A recent study out of Germany has come to the conclusion that playing video games has no association with sexism. A seemingly odd comment given the recent online media storms about the alleged sexism in gaming.
The study, which was conducted by Johannes Breuer, PhD, Rachel Kowert, PhD, Ruth Festl, PhD, and Thorsten Quandt, PhD, looked to ascertain whether or not playing video games could be connected to sexism in players themselves. The study was empirically longitudinal, meaning data was gathered from a group of subjects over long periods of time, over the course of three “waves”. Initially, the researchers identified 12,587 gamers out of an initial survey of 50,012 people age 14 and above. A random sampling of 4,500 was taken for the first wave, the second wave had 2,199 gamers, while the third wave had only 902 in its sample group.
Respondents were asked about their regular gaming habits like how often they played (per day, per week, per month, etc.) and what genres of games they preferred. They were also asked about their gender, their levels of education and subsequently read statements regarding greater society and gender roles to gather information on sexism in respondents. Answers were based on a five point scale, with 1 representing “strongly disagree” and 5 representing “agree completely”.
The overall conclusion drawn by the study is that much like video games and violence, there is no statistically significant association between video games and sexist attitudes;
“More interestingly, however, there was no cross-sectional association between sexist attitudes and overall video game use for both men and women. On the longitudinal level, the only statistically significant finding was a negative association between video game use at time 1 and sexist attitudes at time 2 for males ( p = 0.027). However, the size of this effect (b = –0.08) can be considered negligible. All other longitudinal associations were both small and nonsignificant (b < 0.13).”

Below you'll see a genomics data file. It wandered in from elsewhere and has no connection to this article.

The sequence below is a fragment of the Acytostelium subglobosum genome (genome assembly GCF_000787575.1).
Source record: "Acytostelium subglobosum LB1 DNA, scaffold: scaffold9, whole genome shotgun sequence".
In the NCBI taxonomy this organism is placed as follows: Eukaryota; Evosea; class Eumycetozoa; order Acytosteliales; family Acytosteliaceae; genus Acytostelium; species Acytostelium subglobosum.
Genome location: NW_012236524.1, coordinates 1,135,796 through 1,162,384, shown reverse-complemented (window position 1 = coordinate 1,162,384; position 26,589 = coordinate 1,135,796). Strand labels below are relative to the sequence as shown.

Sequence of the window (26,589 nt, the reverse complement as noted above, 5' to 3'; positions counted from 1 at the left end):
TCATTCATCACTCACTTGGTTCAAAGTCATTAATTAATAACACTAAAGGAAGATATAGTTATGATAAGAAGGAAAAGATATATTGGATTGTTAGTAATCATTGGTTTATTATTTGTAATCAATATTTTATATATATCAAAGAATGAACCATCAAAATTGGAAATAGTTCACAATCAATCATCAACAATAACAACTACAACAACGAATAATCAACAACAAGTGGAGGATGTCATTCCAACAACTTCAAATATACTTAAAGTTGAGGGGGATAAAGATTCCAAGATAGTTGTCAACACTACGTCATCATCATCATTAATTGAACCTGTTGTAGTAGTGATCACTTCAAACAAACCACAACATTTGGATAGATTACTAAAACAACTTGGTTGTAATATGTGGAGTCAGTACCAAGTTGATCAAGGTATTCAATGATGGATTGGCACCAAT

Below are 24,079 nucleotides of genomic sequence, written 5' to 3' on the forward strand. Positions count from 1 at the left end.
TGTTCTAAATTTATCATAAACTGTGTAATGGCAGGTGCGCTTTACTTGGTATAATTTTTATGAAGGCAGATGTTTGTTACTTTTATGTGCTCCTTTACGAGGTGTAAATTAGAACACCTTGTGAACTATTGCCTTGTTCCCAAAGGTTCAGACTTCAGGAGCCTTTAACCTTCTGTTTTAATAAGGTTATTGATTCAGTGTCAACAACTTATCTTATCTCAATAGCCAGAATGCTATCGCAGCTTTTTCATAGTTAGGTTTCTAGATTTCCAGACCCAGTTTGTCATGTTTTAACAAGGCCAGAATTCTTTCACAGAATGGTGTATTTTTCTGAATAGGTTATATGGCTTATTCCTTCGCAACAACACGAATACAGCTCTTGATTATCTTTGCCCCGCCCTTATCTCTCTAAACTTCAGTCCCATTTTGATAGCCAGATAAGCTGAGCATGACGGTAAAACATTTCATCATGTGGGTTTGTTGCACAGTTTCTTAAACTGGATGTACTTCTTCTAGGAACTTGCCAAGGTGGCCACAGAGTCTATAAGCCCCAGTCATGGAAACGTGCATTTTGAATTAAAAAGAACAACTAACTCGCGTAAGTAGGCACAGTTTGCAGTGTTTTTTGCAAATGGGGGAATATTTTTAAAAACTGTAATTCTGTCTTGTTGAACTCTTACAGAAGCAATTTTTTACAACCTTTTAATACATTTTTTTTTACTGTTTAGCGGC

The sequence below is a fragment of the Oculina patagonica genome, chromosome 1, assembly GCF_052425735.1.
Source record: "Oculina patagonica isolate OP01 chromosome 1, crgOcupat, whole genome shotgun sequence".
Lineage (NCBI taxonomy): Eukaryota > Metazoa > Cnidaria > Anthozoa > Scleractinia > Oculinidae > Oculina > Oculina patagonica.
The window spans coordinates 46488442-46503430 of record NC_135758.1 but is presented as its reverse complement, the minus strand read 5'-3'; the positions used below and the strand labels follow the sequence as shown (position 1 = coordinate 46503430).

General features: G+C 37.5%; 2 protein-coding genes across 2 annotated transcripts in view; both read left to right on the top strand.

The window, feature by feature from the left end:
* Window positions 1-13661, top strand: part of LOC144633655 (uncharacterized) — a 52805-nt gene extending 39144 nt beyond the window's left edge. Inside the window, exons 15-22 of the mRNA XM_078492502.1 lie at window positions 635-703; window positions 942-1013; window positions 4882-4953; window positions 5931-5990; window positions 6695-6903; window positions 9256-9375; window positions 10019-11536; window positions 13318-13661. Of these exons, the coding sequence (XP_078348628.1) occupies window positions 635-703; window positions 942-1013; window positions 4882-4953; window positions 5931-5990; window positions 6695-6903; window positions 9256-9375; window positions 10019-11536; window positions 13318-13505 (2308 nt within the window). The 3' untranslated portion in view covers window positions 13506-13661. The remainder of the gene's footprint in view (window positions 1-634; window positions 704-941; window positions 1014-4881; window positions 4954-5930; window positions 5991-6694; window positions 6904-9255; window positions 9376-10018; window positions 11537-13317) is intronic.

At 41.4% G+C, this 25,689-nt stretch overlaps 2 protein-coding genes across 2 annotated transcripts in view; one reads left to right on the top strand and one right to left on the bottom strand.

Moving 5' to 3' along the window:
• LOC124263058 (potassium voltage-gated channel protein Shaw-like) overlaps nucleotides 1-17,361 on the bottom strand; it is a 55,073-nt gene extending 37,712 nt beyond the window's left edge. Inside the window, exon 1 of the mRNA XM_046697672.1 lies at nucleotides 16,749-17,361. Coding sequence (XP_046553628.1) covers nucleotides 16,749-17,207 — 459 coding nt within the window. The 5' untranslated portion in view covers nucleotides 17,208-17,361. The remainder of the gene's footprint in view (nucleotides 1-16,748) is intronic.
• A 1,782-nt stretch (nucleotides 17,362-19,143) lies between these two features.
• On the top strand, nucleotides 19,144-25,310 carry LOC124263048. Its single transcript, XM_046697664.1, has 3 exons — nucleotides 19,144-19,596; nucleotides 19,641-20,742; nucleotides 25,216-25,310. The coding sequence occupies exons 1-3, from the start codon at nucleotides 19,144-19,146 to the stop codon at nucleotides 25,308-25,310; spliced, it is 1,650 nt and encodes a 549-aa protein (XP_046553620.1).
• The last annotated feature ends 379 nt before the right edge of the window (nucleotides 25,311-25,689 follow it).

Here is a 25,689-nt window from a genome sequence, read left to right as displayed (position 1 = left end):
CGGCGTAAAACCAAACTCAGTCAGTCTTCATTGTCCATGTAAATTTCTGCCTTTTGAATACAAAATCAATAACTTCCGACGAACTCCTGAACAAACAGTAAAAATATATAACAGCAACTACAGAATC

The study goes on to say that while in this case the theory that media can cultivate negative attitudes in consumers was not supported, there “might still be merit in applying a cultivation perspective to the effects of video games on sexism, especially if the focus is more on particular sub-genres or individual games (series) and, ideally, multiple dimensions of sexism pertaining to gender roles, image, and sexual harassment” but that “this study clearly shows that overall exposure to video games or preference for specific genres are not predictive of player attitudes toward real-world issues.”
So in short, this study makes the point that despite some media narrative assuring you otherwise, evidence shows that videos games in fact may not inspire feelings of sexism in gamers after all. If you’d like to see more of the study, the full version can be found below: